Trend analysis: from a tight labour market to a multicultural one

The number of internationals joining the Dutch workforce has skyrocketed, with a growth that was kickstarted during the Covid-19 pandemic. And this upward trend is one that won’t be fading soon. More and more companies can’t fill their vacancies without expat help. Thankfully, the Netherlands is a popular destination for international job seekers. Sabine, company director here at Solid Professionals, has seen this trend play out in real-time with our customers. In this blog, she shares her experiences.

Marlou Kramer
Marlou Kramer

A tight labour market

“We’re seeing that our customers have more international employees working in their teams than they did three years ago. Accelerated internationalisation is taking place, especially at companies where English was already the main language,’ says Sabine. “The tight labour market explains the increase of international recruitment in the Netherlands. Something that we have been dealing with since the pandemic.”


A recent study by Indeed confirms it: 57% of the surveyed Dutch companies indicated that labour shortage is their main reason for hiring foreign workers. And although the labour market is less tight than earlier this year, the number of open jobs still increased during the third quarter of 2022.

Sabine ten Brinke

Even the most traditional companies are changing

“There is a difference between large international companies and local business owners,” Sabine continues. ‘English is already spoken at most major banks because they operate internationally and are under European supervision. But there are also many organisations in the financial sector that focus on the Dutch market, where a Dutch corporate culture prevails, and the working language is Dutch. They aren’t equipped for the arrival of expats just yet. Many of their employees still find sending emails or having meetings in English quite daunting.” According to Sabine, it’s a logical consequence that these organisations don’t attract people who primarily speak English or who enjoy working in an international work environment. “They prefer to go to the international companies in Amsterdam.”

Nevertheless, these organisations realise their local focus isn’t sustainable in the current labour environment. Even they must seek new talent across Dutch borders.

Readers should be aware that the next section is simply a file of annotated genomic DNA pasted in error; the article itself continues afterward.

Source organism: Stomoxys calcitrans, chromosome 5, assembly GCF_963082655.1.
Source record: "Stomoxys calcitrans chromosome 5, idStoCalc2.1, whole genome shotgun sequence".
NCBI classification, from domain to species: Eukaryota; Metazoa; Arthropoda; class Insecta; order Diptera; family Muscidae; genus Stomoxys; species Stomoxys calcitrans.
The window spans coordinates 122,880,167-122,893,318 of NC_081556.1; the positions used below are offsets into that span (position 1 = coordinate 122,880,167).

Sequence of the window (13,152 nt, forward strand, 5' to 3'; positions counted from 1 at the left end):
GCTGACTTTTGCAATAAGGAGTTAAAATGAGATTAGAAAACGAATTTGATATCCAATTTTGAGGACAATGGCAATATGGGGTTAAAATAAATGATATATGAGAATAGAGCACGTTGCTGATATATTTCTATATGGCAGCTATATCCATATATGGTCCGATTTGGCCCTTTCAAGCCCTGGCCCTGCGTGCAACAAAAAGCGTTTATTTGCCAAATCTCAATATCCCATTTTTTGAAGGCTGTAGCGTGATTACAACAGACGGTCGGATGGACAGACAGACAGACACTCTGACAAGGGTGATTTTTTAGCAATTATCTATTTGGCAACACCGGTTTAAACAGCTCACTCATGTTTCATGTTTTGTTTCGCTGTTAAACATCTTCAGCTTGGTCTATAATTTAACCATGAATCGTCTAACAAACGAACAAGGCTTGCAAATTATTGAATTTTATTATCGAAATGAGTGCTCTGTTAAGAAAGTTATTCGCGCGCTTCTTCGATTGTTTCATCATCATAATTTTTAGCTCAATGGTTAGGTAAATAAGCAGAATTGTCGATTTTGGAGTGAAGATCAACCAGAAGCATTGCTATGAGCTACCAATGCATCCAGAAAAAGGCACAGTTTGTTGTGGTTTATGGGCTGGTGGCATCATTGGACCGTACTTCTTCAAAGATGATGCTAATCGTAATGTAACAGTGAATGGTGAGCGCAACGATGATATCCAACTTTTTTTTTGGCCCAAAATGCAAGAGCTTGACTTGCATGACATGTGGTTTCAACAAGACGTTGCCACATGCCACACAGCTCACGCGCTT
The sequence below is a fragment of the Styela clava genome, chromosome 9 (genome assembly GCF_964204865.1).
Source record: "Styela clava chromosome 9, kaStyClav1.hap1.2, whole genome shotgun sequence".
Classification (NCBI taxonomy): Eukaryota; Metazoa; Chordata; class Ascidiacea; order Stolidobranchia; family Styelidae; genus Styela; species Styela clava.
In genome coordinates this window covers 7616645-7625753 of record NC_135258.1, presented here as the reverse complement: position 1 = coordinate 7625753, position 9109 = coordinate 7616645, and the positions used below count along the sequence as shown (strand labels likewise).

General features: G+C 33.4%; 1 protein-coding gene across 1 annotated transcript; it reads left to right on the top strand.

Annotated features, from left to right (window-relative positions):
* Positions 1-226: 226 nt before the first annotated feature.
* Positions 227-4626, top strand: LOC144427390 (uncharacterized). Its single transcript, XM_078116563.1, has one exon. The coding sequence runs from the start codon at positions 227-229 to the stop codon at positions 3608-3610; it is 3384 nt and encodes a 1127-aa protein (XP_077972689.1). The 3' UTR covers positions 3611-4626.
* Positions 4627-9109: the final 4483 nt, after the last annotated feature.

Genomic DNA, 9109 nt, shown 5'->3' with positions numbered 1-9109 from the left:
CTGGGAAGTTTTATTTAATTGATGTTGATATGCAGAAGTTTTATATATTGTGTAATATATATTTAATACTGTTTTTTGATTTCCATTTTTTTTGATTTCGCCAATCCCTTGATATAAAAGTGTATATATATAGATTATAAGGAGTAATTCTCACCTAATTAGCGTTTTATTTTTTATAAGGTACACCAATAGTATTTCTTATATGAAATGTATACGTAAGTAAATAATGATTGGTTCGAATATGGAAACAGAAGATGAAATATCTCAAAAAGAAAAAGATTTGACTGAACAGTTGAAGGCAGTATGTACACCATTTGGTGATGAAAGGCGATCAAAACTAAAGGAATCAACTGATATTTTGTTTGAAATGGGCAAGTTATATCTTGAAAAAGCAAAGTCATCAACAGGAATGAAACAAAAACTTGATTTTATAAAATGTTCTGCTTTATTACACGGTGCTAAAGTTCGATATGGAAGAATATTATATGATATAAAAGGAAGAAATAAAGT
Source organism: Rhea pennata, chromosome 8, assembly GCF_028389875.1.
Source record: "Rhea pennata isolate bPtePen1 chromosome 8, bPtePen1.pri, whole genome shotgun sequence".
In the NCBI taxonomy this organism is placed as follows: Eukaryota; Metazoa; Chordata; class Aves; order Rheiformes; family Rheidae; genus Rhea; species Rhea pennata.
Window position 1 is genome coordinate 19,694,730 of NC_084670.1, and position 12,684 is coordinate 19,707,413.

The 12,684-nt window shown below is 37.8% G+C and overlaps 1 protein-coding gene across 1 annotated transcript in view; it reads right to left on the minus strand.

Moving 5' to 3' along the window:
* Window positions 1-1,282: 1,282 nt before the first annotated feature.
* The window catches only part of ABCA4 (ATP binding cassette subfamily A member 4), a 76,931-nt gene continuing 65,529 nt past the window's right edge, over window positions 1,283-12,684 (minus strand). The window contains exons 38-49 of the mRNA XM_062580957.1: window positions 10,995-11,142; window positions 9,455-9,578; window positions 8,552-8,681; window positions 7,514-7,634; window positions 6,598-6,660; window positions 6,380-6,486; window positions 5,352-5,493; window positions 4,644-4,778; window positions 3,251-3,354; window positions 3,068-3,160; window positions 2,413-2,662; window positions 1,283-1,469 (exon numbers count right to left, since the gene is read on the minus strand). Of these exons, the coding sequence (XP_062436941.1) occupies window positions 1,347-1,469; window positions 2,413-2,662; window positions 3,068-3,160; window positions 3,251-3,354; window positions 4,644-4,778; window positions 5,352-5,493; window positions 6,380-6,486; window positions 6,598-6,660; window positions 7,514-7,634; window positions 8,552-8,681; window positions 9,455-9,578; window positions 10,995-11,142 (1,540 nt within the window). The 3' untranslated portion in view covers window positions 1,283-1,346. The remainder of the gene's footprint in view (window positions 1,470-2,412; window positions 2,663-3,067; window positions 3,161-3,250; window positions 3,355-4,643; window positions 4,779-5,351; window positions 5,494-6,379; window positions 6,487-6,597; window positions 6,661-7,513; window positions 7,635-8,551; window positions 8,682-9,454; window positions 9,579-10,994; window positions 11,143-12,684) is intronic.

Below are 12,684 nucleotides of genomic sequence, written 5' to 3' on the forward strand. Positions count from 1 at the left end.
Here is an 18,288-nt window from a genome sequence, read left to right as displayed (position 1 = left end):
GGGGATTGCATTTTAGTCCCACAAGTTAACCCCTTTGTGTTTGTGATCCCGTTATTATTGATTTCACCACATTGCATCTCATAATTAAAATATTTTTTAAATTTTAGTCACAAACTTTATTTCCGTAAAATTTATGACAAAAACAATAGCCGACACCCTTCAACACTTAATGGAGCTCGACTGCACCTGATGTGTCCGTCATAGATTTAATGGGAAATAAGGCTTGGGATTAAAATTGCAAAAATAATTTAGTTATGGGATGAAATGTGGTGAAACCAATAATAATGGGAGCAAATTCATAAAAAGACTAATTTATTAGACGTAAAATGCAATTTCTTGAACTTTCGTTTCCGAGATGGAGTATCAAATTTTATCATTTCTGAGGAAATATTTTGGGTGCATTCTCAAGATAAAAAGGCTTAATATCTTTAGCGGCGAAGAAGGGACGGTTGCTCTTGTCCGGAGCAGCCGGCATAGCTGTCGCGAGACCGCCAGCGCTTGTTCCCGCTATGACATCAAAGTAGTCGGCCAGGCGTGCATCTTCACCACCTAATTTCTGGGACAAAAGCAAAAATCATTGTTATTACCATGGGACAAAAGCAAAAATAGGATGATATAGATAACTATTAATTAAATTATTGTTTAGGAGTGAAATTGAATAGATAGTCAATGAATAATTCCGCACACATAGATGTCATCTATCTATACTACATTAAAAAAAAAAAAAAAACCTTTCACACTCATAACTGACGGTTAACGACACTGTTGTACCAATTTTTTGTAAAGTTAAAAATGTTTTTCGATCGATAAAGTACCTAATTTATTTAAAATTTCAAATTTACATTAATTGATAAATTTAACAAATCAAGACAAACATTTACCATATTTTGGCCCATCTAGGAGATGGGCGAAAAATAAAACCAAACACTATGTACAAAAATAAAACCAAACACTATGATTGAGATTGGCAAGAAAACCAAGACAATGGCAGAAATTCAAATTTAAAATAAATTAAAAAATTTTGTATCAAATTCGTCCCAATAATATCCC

‘Ever since the pandemic, Dutch companies have been more open to the idea,’ Sabine says. ‘It used to be quite important that employees spoke Dutch to boost social interaction in the office. However, since hybrid working has become the norm, this has become increasingly less important. Colleagues no longer chat with each other at the water cooler but just do their thing from home.

Trend evolution throughout the years

According to Sabine, several factors contribute to the rise of internationalisation. “Trends aren’t usually a coincidence but rather a product of the zeitgeist,” she explains. “For example, the zeroes were the heyday of outsourcing. However, many companies have since reverted from this because of its inefficiency. Despite the low wages, it is ultimately not cheaper.”

“In addition to the current zeitgeist, several things are now converging. Such as the shortage in the labour market mentioned earlier and the more widely visible internationalisation of our society. Daily life in the Netherlands is “anglicising”, and the importance of diversity is growing. Due to these changes, a diverse, more inclusive workplace is becoming increasingly important. Moreover, scientific research repeatedly shows that teams perform better when they consist of people from different backgrounds.”


“The arrival of international employees is often accompanied by new organisational challenges; this starts before the employee has even been hired. Think of the extra paperwork and legal hurdles a company can face during recruitment. Once the employee starts, the next challenge emerges; finding a connection with the rest of the team.’ Curious to learn how to boost connection within your team, despite their differences? In our next blog, Sabine shares a number of tips on how to deal with cultural differences within the team.

How can we help you?

Is your company currently in a transition? Will the working language switch from Dutch to English in the near future? Are cultural differences in your workplace still underexposed? We’ve been guiding young professionals for over 15 years, including many young international professionals too. We would be happy to share our experience and help you tackle any challenges you might face.

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